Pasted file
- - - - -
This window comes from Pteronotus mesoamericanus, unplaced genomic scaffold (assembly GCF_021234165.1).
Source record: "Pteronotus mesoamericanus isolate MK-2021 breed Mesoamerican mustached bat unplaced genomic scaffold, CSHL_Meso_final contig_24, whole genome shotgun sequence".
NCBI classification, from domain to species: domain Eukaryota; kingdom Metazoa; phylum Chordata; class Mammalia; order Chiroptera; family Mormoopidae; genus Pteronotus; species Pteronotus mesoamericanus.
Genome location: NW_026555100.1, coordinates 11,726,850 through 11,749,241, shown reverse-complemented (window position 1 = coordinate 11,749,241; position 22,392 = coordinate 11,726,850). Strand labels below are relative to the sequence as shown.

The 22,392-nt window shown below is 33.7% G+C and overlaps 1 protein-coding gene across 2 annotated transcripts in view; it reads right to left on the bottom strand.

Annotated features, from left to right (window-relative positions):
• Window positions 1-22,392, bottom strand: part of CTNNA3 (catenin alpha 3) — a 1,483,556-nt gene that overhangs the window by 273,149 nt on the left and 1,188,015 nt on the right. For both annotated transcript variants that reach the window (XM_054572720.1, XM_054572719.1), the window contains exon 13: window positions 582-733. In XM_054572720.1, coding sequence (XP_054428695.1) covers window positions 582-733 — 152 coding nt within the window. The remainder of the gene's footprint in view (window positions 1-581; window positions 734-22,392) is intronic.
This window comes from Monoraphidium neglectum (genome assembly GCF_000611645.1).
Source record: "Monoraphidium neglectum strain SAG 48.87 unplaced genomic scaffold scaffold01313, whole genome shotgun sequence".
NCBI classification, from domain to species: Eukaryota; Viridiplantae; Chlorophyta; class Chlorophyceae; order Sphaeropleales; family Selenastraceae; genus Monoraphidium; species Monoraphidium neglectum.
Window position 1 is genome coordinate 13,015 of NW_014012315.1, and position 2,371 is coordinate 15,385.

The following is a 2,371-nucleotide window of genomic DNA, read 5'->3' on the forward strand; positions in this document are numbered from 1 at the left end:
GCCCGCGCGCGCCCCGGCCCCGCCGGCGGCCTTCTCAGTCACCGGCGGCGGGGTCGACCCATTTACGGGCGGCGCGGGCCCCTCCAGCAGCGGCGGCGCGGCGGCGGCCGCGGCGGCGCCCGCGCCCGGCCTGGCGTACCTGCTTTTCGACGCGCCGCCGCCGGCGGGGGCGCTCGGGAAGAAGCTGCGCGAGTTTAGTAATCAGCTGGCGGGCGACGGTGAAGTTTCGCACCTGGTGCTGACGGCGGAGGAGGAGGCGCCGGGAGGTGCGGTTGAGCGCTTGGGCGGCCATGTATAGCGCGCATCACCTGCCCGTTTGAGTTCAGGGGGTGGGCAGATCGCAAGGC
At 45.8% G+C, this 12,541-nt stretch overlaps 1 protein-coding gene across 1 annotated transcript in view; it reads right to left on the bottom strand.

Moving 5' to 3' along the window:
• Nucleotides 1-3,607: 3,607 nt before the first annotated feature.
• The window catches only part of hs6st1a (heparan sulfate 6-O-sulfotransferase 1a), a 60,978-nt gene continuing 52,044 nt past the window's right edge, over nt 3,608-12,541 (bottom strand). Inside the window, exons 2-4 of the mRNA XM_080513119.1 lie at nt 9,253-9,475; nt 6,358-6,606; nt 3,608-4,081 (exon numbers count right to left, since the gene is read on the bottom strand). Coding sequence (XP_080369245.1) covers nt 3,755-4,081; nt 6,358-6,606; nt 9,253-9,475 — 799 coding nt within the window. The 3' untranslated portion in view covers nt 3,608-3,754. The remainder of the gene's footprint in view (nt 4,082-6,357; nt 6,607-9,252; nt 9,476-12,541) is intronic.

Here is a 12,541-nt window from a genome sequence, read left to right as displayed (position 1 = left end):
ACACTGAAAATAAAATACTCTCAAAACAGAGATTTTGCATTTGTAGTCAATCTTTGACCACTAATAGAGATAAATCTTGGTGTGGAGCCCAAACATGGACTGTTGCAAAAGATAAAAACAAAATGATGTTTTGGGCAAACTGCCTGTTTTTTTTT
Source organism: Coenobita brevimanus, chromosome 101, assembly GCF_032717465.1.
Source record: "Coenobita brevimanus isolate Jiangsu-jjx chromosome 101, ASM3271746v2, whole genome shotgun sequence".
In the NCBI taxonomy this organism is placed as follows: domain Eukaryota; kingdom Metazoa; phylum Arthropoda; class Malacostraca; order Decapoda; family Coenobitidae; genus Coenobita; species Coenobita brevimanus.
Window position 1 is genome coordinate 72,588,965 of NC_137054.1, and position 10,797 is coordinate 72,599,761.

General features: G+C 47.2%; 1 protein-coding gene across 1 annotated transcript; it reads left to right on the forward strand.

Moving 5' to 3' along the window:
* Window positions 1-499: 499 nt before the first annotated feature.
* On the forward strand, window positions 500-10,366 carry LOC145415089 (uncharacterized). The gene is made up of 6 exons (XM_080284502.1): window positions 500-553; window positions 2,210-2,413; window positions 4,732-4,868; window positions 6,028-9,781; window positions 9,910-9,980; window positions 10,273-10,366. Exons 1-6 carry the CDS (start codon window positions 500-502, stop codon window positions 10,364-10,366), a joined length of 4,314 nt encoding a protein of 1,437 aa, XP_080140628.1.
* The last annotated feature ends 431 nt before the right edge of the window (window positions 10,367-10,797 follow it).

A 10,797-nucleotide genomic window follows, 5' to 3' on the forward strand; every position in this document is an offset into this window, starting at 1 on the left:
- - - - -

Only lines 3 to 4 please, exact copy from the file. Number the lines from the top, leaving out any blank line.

NCBI classification, from domain to species: domain Eukaryota; kingdom Metazoa; phylum Chordata; class Mammalia; order Chiroptera; family Mormoopidae; genus Pteronotus; species Pteronotus mesoamericanus.
Genome location: NW_026555100.1, coordinates 11,726,850 through 11,749,241, shown reverse-complemented (window position 1 = coordinate 11,749,241; position 22,392 = coordinate 11,726,850). Strand labels below are relative to the sequence as shown.